Justice League: Generation Lost #14

by Greg McElhatton, Reviewer |

Story by
Judd Winick
Art by
Aaron Lopresti, Matt Ryan
Colors by
Hi-Fi
Letters by
Sal Cipriano
Cover by
Dustin Nguyen
Publisher
DC Comics
Cover Price
$2.99 (USD)
Release Date
Nov 24th, 2010

Wed, November 24th, 2010 at 7:27PM (PST)


One of my favorite issues of "Justice League: Generation Lost" up until now was issue #6, where Captain Atom got bounced several hundred years into the future and discovered just what was at stake if Max Lord wasn't stopped. Clearly it was one of Winick's favorite too, as we get another jump into the future -- but this time it's only a little over a century ahead, and we start to see some of the gaps between that 24th century and now getting filled in.

Winick is careful to do more than just fill in facts with this issue, though; there's still a lot of drama as he teams up with the newest Justice League on an important mission to destroy one of Max's bases. It's a lot of fun watching them go on the strike, in part because Winick has the opportunity to create a whole new group of legacy heroes mixed in with a few long-lived present day characters. I've also appreciated the undercurrent of Captain Atom fearing he's losing his humanity that we've seen in "Justice League: Generation Lost." It both fits in with everything the poor character has been through over the past few years, and also gives him a potential time limit to try and make things right before it's all over for his soul.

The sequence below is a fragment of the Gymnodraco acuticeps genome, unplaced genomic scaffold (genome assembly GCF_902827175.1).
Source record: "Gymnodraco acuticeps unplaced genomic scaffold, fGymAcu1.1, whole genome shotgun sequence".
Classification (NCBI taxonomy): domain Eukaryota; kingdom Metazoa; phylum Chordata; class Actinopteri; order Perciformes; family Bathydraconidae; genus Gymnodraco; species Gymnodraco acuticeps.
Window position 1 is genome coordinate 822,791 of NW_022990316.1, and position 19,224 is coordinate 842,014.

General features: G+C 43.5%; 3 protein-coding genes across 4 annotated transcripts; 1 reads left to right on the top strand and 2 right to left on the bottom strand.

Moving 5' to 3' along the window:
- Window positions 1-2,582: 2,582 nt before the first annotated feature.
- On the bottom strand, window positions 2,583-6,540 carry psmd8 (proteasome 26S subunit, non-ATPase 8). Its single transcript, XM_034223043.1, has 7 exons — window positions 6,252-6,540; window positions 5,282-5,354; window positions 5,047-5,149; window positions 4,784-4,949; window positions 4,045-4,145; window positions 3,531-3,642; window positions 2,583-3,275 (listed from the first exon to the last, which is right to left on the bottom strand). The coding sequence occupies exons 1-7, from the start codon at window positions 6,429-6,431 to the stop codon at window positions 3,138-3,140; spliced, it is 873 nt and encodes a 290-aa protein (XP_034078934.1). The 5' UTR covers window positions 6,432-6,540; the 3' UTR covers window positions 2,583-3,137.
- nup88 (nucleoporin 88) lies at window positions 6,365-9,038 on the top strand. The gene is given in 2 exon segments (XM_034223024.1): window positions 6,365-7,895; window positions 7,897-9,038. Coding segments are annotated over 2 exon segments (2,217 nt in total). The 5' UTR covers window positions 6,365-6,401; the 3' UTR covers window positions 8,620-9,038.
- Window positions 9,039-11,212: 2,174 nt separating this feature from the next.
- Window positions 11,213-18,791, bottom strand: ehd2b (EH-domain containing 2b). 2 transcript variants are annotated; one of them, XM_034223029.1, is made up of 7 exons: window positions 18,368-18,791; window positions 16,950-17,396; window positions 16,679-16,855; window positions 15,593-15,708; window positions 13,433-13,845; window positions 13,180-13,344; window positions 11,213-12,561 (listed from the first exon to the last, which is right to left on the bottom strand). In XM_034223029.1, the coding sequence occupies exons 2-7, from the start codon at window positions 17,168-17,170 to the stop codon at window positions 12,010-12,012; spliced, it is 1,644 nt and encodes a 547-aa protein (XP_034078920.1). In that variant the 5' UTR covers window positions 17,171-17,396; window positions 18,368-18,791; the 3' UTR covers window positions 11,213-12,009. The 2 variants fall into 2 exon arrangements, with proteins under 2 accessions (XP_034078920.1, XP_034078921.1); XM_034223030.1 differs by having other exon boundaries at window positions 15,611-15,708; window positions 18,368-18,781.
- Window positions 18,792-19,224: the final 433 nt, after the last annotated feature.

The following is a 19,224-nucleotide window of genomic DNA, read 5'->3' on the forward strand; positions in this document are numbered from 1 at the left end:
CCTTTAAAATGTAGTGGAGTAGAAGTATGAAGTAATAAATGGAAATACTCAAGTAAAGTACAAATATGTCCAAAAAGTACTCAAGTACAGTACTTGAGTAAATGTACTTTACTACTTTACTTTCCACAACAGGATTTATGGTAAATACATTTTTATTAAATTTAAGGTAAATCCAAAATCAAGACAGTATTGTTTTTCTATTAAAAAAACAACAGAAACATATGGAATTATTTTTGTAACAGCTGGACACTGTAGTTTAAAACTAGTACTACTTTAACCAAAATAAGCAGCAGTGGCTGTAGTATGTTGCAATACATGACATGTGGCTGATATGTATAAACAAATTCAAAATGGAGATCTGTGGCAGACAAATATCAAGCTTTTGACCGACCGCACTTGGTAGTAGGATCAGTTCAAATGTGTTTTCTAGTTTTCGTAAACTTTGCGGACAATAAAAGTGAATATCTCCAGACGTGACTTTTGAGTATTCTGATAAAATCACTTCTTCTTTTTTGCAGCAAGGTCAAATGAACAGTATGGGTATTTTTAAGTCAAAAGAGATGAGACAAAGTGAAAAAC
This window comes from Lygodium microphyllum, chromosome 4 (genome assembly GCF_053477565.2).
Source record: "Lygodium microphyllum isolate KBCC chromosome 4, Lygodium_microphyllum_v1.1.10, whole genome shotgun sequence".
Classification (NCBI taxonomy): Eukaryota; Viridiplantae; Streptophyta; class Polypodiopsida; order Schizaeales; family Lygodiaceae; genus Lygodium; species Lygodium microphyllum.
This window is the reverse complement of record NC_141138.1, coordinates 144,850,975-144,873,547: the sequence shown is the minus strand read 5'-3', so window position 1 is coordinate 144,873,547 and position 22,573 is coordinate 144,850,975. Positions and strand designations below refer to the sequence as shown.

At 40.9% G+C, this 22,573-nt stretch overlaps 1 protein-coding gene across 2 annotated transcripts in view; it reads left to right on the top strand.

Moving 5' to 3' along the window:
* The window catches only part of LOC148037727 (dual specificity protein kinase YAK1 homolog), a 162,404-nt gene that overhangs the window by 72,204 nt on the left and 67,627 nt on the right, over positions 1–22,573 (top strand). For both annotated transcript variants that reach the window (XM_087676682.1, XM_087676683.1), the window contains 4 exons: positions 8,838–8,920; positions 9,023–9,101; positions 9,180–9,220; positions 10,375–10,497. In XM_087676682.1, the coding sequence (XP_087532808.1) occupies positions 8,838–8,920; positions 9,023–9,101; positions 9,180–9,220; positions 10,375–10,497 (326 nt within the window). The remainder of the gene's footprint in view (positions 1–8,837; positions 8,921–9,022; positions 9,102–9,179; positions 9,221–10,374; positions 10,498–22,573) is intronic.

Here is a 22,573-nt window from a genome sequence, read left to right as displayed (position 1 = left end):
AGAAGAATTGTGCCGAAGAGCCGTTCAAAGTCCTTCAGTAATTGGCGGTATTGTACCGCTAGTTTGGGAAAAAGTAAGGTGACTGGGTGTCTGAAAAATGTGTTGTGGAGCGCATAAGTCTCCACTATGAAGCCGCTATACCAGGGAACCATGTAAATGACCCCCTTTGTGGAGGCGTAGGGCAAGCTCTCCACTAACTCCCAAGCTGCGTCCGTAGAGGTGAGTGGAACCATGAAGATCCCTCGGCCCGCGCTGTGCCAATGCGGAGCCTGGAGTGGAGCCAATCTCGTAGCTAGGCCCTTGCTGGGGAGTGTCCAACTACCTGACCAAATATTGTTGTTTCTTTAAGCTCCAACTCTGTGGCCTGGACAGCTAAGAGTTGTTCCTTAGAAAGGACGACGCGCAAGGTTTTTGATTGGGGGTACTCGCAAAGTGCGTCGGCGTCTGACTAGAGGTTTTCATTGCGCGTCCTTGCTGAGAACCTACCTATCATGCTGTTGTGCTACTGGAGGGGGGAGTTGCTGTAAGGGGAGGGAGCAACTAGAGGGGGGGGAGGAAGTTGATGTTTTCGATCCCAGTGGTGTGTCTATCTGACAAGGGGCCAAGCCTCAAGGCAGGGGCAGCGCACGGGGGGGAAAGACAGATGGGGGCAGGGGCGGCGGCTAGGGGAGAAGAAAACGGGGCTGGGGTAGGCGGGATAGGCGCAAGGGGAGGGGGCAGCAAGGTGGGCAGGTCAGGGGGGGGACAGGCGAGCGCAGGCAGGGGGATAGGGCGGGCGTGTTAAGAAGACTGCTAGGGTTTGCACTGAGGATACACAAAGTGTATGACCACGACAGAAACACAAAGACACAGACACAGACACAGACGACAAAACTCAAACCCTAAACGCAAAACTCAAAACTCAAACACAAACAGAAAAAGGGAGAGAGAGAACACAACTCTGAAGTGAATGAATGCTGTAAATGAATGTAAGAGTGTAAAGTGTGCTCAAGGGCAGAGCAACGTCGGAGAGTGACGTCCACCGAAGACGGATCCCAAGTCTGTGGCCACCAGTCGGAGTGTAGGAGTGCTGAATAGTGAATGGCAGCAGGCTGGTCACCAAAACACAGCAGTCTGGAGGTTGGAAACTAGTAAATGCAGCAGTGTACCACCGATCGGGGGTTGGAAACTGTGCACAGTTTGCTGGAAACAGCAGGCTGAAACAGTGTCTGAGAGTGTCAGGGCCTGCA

It also helps that Aaron Lopresti and Matt Ryan are back in the rotation this issue; they're my favorite of the three art teams on the title, easily. Lopresti provides an attractive, smooth line to his characters, and I like the designs that he comes up with for them as well. From Batman's big clunky armor to the malleable new Plastic Man, everyone has a distinct look and feel that keeps them from just feeling like shock troops. Even Captain Atom looks good here; I appreciate that something as simple as his hair actually looking like hair (while still being metallic) is pulled off here, rather than just some strange growth on the top of his head.

Best of all, I'm appreciating the pattern that Winick has set up for "Justice League: Generation Lost." For every issue or two that advances the main plot, the twice-a-month schedule it allows him the room for a side story, like Ice's revised origin two issues ago. It's a fun diversion, and we know that in two weeks we're going to plunge back into the thick of things. "Justice League: Generation Lost" is the little series that good; plugging away issue after issue, and getting stronger with each new installment. Isn't that how all series should progress?

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